Family and Personal Medical History
Understanding your personal health and your family's health history is another important part of the diagnosis, especially if your symptoms came on recently — a strong indication you are suffering from a condition other than adult ADHD. Your doctor may administer or prescribe a psychiatric and medical exam to look for diseases and conditions that may impact your ability to pay attention and focus, or which may cause you to feel and act hyperactive and impulsive. These may include learning disabilities, hyperthyroidism, hypothyroidism, fetal alcohol syndrome, depression, and anxiety.
Other Childhood Illness That May Have an Impact on ADHD
Your medical expert will also probably review your childhood medical records for evidence of diseases and conditions that are often linked with ADHD.
Vision and hearing problems may also cause or masquerade as ADHD in childhood. Recent studies show that children with convergence insufficiency, a physical eye problem that makes it hard to keep both eyes pointed and focused at a near target, are three times as likely to be diagnosed with ADHD than children without the disorder.
Central Auditory Processing Disorder (CAPD) will sometimes occur in children who have had a history of ear infections and/or PE tubes. Symptoms include distractibility, inability to follow a set of verbal instructions, and spacing out.
Yeast infections cause hyperactivity in children. Most children who suffer from yeast infections have some underlying problem that is frequently traced to an immune disorder or a disorder affecting carbohydrate metabolism that alters blood sugar levels. In yeast infections, intestinal parasites rob the body of needed nutrients, which in turn affects behavior.
Streptococcus bacteria, better known as strep, can cause rheumatic fever and a movement disorder known as Sydenham's chorea if left untreated. Recurrent infections can also lead to a group of symptoms collectively known as PANDAS (pediatric autoimmune neuropsychiatric disorders). Some symptoms of PANDAS include obsessive-compulsive behavior, Tourette's syndrome, hyperactivity, cognitive problems, and fidgeting.
Hypoglycemia, or low blood sugar, can stem from thyroid disorders, liver or pancreatic problems, adrenal gland abnormalities, or insufficient diet.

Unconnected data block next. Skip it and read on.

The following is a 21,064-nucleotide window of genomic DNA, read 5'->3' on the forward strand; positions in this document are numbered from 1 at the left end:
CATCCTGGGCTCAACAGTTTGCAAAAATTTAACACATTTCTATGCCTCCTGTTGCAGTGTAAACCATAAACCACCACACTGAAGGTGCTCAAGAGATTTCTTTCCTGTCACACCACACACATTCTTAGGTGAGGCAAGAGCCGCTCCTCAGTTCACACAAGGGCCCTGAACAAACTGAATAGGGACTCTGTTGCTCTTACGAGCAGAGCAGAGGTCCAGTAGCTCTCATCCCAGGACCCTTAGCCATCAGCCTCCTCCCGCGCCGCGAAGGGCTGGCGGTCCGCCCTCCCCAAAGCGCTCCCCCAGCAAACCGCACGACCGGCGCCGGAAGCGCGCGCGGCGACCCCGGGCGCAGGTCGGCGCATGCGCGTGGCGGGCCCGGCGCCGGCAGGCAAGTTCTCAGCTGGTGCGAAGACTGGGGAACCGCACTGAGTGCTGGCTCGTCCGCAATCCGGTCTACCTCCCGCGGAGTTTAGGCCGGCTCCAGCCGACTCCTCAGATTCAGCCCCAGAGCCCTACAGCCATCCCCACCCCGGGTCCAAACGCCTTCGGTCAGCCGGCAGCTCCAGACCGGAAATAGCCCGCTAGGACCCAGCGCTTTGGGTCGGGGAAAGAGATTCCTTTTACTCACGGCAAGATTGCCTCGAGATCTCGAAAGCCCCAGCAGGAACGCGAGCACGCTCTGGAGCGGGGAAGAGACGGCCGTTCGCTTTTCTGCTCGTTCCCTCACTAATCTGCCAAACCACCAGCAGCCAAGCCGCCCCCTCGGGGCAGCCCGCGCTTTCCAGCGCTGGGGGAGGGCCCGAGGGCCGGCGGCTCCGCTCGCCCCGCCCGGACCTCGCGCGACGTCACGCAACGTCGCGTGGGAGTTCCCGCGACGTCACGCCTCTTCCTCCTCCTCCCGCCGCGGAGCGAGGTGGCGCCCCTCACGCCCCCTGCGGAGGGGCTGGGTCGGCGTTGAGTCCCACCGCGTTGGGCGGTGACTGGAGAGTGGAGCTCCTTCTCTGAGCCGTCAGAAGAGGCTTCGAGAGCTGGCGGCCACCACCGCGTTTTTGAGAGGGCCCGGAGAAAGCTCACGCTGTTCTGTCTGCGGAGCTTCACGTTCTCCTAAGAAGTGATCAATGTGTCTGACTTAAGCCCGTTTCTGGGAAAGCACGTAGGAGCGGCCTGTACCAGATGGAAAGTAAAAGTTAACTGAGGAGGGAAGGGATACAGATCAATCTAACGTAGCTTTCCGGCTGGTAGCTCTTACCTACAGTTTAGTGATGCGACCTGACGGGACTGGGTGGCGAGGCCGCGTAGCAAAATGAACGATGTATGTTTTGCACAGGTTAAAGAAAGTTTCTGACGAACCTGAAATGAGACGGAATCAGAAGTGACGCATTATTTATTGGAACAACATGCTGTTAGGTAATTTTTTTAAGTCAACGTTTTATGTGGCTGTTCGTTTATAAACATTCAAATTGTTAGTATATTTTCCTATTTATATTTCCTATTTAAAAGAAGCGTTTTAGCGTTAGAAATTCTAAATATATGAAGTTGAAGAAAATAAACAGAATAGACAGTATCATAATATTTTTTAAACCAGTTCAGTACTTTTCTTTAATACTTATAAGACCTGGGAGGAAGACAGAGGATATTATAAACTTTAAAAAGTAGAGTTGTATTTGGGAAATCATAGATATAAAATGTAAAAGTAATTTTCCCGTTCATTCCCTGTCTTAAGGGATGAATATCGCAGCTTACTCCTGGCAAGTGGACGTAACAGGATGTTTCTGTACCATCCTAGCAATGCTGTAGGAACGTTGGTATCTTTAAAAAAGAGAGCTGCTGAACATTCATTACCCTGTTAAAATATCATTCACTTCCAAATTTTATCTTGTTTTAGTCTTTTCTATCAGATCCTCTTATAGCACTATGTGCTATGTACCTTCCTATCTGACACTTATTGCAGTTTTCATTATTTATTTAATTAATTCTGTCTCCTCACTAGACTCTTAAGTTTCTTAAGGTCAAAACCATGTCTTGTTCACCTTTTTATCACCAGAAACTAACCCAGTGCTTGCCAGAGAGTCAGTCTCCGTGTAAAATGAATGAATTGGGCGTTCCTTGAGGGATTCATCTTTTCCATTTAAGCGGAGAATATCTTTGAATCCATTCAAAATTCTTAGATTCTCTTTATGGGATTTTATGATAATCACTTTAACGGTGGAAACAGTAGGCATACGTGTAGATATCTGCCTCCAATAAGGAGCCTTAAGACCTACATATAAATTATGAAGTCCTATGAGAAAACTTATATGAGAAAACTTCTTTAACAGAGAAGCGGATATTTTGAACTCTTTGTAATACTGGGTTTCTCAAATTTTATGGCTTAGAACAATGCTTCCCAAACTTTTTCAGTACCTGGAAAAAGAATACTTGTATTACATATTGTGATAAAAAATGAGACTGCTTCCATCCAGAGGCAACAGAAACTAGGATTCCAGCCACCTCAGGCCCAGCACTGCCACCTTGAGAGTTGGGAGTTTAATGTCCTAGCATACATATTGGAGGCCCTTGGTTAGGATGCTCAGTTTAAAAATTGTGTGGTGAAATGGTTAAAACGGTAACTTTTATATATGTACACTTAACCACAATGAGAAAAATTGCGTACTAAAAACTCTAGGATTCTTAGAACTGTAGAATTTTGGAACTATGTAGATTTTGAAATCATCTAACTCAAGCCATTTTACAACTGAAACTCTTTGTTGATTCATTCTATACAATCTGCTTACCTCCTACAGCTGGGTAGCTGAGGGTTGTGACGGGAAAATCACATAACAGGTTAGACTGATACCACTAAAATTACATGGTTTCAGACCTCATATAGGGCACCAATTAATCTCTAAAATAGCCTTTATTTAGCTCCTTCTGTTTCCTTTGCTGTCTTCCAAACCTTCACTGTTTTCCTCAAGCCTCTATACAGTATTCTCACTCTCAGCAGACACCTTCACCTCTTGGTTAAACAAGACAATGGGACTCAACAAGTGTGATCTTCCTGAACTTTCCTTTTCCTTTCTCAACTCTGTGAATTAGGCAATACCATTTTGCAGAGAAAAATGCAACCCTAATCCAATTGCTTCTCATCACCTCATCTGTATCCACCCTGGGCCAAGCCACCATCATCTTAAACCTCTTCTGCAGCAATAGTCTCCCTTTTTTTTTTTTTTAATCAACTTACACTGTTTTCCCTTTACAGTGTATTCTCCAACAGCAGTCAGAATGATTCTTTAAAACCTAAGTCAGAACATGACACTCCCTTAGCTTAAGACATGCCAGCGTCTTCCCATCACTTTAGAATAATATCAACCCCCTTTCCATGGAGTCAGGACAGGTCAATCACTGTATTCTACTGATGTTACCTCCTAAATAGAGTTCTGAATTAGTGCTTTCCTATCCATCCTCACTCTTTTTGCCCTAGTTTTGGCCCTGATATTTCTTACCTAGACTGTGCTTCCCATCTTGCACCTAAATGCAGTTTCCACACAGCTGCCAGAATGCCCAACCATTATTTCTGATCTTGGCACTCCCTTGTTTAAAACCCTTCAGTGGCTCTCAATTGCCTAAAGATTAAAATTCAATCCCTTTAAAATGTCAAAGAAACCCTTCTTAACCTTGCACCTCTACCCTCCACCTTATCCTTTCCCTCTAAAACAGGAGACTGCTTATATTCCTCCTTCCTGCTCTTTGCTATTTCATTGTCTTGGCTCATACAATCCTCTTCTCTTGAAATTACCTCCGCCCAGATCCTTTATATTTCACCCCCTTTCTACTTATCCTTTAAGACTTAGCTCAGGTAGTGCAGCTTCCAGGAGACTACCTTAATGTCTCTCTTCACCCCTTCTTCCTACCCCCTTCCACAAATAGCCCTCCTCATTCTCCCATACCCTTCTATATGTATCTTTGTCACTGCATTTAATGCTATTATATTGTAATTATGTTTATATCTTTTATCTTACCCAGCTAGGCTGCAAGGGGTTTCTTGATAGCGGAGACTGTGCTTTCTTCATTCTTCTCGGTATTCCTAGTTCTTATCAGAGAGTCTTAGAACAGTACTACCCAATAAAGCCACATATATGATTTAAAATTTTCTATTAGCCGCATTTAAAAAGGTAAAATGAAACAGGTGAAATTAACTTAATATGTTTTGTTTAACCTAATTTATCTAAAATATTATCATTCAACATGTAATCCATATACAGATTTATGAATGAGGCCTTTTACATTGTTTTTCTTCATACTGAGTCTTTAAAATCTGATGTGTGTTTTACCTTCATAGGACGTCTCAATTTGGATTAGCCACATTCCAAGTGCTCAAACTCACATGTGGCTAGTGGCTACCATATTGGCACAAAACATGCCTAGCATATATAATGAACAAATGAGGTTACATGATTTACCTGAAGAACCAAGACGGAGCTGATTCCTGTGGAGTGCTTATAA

Head injuries such as post-concussion syndrome have symptoms that include irritability, mood swings, memory problems, depression, and sleeping problems.
Some spinal problems can cause ADHD-like behavior. If the spine is not connected to the brain properly, nerves from the spinal cord can give the brain all of the signals at once and cause a child to be hyperactive.
Some drugs can cause the brain to atrophy, leading to disturbed cognition and behavior. If a child routinely takes prescription or over-the-counter medications for asthma, hay fever, allergies, headaches, or any other condition, medication may cause or contribute to behavior problems.
Sniffing materials such as modeling glue or other household products can cause hyperactivity and inattention.
Your physician will gather information on your personal and family medical history, including records of allergies, asthma, tics, epilepsy, or other medical conditions, and a history of your major developmental milestones, such as when you first crawled, walked, spoke, and read. He will also inquire about psychiatric disease, depression, alcoholism, and substance abuse in your family history.
Coexisting Conditions That Mimic ADHD
Most children and adults with ADHD also suffer from a variety of comorbid conditions. Brain scans, such as EEG, CT, or MRI, may be done to rule out brain abnormalities that are not consistent with ADHD, and a variety of tests may be given to test IQ and memory and detect learning disabilities and cognitive defects.
Finding Patterns in Childhood Tests
While no single medical, neurological, or attention test reliably identifies ADHD, sometimes doctors can identify patterns across several different tests that point to the presence of the condition.
While the particular combination of tests you take will be determined by your doctor, they will probably include measurements of personality and problem solving styles, current fears and concerns, and intellectual functioning. You may also be asked to take a self-report test in which you answer a series of questions about your symptoms, thoughts, and feelings. Your doctor may also ask a spouse, parent, or close friend to fill out a behavior checklist that describes various behaviors associated with ADHD.